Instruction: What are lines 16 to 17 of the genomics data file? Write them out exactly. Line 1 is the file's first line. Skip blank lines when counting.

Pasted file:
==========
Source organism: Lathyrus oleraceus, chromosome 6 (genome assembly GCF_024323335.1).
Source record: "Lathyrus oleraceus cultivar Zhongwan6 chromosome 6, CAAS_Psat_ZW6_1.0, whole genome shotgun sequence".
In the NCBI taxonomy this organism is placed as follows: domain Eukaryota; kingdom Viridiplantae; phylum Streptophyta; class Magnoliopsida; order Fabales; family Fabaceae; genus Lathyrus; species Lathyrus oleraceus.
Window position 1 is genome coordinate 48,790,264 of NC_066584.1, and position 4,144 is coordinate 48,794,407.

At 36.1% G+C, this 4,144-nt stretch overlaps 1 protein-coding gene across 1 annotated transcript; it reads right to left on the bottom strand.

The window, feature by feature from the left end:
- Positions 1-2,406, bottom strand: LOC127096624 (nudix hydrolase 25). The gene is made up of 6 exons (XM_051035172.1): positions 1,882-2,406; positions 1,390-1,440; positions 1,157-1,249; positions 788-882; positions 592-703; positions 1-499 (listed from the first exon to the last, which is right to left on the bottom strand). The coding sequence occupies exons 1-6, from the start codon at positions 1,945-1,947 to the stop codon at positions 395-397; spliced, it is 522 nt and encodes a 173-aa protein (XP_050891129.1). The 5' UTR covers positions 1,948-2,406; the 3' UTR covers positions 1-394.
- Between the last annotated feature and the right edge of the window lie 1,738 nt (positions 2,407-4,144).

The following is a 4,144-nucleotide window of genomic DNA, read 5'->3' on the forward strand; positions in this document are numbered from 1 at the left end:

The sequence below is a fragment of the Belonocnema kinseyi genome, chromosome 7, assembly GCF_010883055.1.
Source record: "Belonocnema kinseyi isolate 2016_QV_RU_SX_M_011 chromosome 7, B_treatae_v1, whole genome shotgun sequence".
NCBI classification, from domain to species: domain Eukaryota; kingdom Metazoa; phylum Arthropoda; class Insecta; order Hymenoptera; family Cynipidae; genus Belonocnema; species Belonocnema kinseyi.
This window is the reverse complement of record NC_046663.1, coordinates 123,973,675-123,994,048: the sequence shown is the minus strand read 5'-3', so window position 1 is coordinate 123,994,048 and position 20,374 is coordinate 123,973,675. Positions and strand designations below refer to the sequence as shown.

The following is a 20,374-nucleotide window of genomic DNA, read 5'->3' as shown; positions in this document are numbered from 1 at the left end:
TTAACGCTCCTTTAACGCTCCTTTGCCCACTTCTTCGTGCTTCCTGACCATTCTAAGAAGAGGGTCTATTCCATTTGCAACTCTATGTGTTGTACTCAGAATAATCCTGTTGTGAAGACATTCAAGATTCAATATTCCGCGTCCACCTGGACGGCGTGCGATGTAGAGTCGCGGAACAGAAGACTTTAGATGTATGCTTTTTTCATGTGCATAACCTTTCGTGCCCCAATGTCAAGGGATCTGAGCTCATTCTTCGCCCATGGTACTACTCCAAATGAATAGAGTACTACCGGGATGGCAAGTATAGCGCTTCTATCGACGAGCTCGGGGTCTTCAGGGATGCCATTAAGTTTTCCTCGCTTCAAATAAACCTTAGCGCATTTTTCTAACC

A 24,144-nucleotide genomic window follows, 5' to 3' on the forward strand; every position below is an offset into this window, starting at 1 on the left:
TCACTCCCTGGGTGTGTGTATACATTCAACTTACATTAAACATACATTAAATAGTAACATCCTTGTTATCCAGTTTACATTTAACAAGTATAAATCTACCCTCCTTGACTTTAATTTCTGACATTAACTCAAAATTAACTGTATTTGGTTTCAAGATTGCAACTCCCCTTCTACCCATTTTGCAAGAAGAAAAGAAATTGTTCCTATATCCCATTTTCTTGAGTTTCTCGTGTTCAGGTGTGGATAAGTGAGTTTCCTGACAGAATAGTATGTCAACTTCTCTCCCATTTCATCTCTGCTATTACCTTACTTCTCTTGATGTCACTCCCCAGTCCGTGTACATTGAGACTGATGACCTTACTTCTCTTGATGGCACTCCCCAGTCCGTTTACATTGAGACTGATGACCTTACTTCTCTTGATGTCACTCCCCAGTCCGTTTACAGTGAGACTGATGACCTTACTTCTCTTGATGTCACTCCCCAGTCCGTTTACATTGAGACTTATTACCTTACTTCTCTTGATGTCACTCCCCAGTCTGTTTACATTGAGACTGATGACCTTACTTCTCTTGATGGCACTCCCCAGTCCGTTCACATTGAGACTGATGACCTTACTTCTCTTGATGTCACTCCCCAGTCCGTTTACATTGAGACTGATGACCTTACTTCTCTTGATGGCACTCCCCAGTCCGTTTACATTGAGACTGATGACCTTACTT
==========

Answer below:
A 24,144-nucleotide genomic window follows, 5' to 3' on the forward strand; every position below is an offset into this window, starting at 1 on the left:
TCACTCCCTGGGTGTGTGTATACATTCAACTTACATTAAACATACATTAAATAGTAACATCCTTGTTATCCAGTTTACATTTAACAAGTATAAATCTACCCTCCTTGACTTTAATTTCTGACATTAACTCAAAATTAACTGTATTTGGTTTCAAGATTGCAACTCCCCTTCTACCCATTTTGCAAGAAGAAAAGAAATTGTTCCTATATCCCATTTTCTTGAGTTTCTCGTGTTCAGGTGTGGATAAGTGAGTTTCCTGACAGAATAGTATGTCAACTTCTCTCCCATTTCATCTCTGCTATTACCTTACTTCTCTTGATGTCACTCCCCAGTCCGTGTACATTGAGACTGATGACCTTACTTCTCTTGATGGCACTCCCCAGTCCGTTTACATTGAGACTGATGACCTTACTTCTCTTGATGTCACTCCCCAGTCCGTTTACAGTGAGACTGATGACCTTACTTCTCTTGATGTCACTCCCCAGTCCGTTTACATTGAGACTTATTACCTTACTTCTCTTGATGTCACTCCCCAGTCTGTTTACATTGAGACTGATGACCTTACTTCTCTTGATGGCACTCCCCAGTCCGTTCACATTGAGACTGATGACCTTACTTCTCTTGATGTCACTCCCCAGTCCGTTTACATTGAGACTGATGACCTTACTTCTCTTGATGGCACTCCCCAGTCCGTTTACATTGAGACTGATGACCTTACTT